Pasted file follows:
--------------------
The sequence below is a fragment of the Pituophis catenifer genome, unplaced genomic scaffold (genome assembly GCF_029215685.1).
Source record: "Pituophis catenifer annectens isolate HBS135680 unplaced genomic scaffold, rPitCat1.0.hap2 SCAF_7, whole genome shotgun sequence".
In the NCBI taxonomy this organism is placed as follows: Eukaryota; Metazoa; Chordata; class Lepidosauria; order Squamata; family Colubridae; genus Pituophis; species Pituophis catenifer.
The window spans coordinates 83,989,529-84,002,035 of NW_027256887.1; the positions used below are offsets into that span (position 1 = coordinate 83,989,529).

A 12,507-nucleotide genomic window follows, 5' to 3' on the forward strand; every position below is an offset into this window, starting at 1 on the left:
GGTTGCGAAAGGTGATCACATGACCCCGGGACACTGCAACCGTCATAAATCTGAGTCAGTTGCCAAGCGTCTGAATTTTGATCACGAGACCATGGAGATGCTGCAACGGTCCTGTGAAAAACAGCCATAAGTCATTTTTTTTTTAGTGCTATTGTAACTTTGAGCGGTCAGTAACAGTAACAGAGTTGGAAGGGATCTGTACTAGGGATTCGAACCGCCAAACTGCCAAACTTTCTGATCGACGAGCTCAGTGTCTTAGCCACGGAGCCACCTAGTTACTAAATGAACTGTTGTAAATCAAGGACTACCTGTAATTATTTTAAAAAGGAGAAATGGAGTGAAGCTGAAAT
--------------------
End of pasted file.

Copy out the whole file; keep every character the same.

The sequence below is a fragment of the Pituophis catenifer genome, unplaced genomic scaffold (genome assembly GCF_029215685.1).
Source record: "Pituophis catenifer annectens isolate HBS135680 unplaced genomic scaffold, rPitCat1.0.hap2 SCAF_7, whole genome shotgun sequence".
In the NCBI taxonomy this organism is placed as follows: Eukaryota; Metazoa; Chordata; class Lepidosauria; order Squamata; family Colubridae; genus Pituophis; species Pituophis catenifer.
The window spans coordinates 83,989,529-84,002,035 of NW_027256887.1; the positions used below are offsets into that span (position 1 = coordinate 83,989,529).

A 12,507-nucleotide genomic window follows, 5' to 3' on the forward strand; every position below is an offset into this window, starting at 1 on the left:
GGTTGCGAAAGGTGATCACATGACCCCGGGACACTGCAACCGTCATAAATCTGAGTCAGTTGCCAAGCGTCTGAATTTTGATCACGAGACCATGGAGATGCTGCAACGGTCCTGTGAAAAACAGCCATAAGTCATTTTTTTTTTAGTGCTATTGTAACTTTGAGCGGTCAGTAACAGTAACAGAGTTGGAAGGGATCTGTACTAGGGATTCGAACCGCCAAACTGCCAAACTTTCTGATCGACGAGCTCAGTGTCTTAGCCACGGAGCCACCTAGTTACTAAATGAACTGTTGTAAATCAAGGACTACCTGTAATTATTTTAAAAAGGAGAAATGGAGTGAAGCTGAAAT